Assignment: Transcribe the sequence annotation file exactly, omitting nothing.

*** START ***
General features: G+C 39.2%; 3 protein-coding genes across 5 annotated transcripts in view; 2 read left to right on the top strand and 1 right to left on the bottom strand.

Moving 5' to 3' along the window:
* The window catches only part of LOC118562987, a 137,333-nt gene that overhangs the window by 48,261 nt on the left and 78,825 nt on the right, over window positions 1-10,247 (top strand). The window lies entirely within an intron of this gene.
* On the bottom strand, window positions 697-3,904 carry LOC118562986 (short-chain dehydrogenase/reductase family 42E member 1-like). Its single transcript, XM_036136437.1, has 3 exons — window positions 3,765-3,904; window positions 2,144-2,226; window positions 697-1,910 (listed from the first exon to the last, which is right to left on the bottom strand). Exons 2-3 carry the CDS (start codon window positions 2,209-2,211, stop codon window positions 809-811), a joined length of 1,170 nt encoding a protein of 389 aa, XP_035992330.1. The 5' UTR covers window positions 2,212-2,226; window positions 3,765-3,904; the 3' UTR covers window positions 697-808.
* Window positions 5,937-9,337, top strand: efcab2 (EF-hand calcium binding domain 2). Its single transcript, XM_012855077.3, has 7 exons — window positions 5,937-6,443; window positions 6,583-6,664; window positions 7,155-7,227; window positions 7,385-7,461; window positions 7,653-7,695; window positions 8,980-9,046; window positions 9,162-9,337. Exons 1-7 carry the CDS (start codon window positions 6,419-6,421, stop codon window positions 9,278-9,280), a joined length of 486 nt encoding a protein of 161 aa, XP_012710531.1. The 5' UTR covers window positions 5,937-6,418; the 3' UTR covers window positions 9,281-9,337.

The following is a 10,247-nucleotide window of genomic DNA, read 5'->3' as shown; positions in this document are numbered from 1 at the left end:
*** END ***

General features: G+C 39.2%; 3 protein-coding genes across 5 annotated transcripts in view; 2 read left to right on the top strand and 1 right to left on the bottom strand.

Moving 5' to 3' along the window:
* The window catches only part of LOC118562987, a 137,333-nt gene that overhangs the window by 48,261 nt on the left and 78,825 nt on the right, over window positions 1-10,247 (top strand). The window lies entirely within an intron of this gene.
* On the bottom strand, window positions 697-3,904 carry LOC118562986 (short-chain dehydrogenase/reductase family 42E member 1-like). Its single transcript, XM_036136437.1, has 3 exons — window positions 3,765-3,904; window positions 2,144-2,226; window positions 697-1,910 (listed from the first exon to the last, which is right to left on the bottom strand). Exons 2-3 carry the CDS (start codon window positions 2,209-2,211, stop codon window positions 809-811), a joined length of 1,170 nt encoding a protein of 389 aa, XP_035992330.1. The 5' UTR covers window positions 2,212-2,226; window positions 3,765-3,904; the 3' UTR covers window positions 697-808.
* Window positions 5,937-9,337, top strand: efcab2 (EF-hand calcium binding domain 2). Its single transcript, XM_012855077.3, has 7 exons — window positions 5,937-6,443; window positions 6,583-6,664; window positions 7,155-7,227; window positions 7,385-7,461; window positions 7,653-7,695; window positions 8,980-9,046; window positions 9,162-9,337. Exons 1-7 carry the CDS (start codon window positions 6,419-6,421, stop codon window positions 9,278-9,280), a joined length of 486 nt encoding a protein of 161 aa, XP_012710531.1. The 5' UTR covers window positions 5,937-6,418; the 3' UTR covers window positions 9,281-9,337.

The following is a 10,247-nucleotide window of genomic DNA, read 5'->3' as shown; positions in this document are numbered from 1 at the left end: